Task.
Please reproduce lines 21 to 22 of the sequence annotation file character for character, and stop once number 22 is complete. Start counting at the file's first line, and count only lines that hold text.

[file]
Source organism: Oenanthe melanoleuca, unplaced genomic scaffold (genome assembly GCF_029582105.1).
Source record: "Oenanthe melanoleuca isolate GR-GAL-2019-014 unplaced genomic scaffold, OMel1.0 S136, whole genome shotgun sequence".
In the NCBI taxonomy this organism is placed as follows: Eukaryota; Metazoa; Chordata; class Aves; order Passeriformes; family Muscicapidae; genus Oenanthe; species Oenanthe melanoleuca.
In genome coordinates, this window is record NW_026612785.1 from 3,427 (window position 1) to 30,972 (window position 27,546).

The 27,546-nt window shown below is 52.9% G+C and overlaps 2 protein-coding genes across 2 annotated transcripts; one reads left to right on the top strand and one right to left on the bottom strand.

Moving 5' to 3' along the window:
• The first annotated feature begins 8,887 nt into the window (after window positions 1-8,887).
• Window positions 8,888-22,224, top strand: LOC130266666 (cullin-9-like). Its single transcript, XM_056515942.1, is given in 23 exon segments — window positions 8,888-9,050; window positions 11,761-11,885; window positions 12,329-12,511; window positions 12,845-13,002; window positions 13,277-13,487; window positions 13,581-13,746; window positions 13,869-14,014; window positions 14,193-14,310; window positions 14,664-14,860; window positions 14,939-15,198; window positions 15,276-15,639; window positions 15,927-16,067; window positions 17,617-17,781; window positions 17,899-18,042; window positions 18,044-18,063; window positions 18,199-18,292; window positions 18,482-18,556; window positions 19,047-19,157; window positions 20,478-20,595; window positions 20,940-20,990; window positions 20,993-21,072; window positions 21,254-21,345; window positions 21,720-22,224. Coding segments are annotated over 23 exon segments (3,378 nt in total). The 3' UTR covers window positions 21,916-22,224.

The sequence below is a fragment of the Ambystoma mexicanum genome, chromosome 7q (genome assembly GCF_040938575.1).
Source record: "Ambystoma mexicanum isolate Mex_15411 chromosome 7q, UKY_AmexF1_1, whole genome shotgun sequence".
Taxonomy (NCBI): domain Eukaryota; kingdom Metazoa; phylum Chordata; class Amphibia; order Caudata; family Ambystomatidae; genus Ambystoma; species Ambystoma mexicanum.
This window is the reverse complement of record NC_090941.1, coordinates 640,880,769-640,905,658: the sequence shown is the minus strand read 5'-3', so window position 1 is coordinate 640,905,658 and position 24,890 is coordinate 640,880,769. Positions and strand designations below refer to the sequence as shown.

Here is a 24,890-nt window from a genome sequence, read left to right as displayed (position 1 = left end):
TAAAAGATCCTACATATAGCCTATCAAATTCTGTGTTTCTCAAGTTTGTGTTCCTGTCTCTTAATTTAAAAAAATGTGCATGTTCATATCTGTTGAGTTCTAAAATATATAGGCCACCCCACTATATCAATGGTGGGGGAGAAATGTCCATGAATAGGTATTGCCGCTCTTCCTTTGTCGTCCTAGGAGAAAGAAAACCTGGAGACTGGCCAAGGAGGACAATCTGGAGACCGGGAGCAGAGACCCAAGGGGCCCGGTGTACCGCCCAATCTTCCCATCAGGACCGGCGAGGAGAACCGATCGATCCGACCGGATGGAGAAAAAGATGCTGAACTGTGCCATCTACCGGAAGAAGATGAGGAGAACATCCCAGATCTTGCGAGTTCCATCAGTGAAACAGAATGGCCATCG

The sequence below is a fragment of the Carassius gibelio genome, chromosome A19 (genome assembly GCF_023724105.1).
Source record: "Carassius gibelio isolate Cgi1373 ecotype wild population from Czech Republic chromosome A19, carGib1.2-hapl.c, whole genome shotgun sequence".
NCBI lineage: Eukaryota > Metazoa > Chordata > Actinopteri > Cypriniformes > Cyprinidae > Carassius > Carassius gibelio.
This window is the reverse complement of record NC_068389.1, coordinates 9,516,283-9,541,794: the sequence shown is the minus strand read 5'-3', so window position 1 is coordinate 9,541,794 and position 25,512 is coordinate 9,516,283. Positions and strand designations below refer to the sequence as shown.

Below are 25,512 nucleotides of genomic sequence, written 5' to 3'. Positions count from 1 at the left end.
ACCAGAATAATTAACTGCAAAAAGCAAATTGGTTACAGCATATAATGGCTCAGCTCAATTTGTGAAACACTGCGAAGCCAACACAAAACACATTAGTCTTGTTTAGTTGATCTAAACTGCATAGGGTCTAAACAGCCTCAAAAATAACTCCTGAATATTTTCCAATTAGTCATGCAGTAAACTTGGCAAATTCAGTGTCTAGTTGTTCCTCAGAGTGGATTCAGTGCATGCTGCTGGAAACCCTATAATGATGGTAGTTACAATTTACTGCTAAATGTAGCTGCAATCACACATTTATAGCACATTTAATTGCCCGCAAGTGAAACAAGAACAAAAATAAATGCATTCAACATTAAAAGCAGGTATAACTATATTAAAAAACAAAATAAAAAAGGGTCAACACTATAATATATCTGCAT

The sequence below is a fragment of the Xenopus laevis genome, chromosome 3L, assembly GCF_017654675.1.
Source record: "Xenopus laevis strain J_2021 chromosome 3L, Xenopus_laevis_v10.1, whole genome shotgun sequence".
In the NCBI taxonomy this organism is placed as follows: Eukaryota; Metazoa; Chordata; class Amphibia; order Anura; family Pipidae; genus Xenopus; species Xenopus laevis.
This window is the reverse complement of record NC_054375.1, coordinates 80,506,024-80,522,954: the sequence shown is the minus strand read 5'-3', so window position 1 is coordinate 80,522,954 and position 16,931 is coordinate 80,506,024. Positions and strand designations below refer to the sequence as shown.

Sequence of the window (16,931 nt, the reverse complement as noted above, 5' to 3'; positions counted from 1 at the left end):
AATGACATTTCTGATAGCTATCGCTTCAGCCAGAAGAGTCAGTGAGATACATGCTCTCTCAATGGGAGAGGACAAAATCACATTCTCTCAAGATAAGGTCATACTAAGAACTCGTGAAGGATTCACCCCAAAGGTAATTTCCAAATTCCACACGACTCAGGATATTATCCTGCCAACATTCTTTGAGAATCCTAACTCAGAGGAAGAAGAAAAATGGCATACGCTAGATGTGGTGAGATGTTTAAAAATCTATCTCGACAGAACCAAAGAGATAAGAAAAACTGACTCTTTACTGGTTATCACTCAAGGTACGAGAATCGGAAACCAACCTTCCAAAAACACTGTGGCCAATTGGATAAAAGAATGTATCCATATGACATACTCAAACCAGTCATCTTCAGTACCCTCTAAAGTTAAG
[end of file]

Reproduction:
The sequence below is a fragment of the Xenopus laevis genome, chromosome 3L, assembly GCF_017654675.1.
Source record: "Xenopus laevis strain J_2021 chromosome 3L, Xenopus_laevis_v10.1, whole genome shotgun sequence".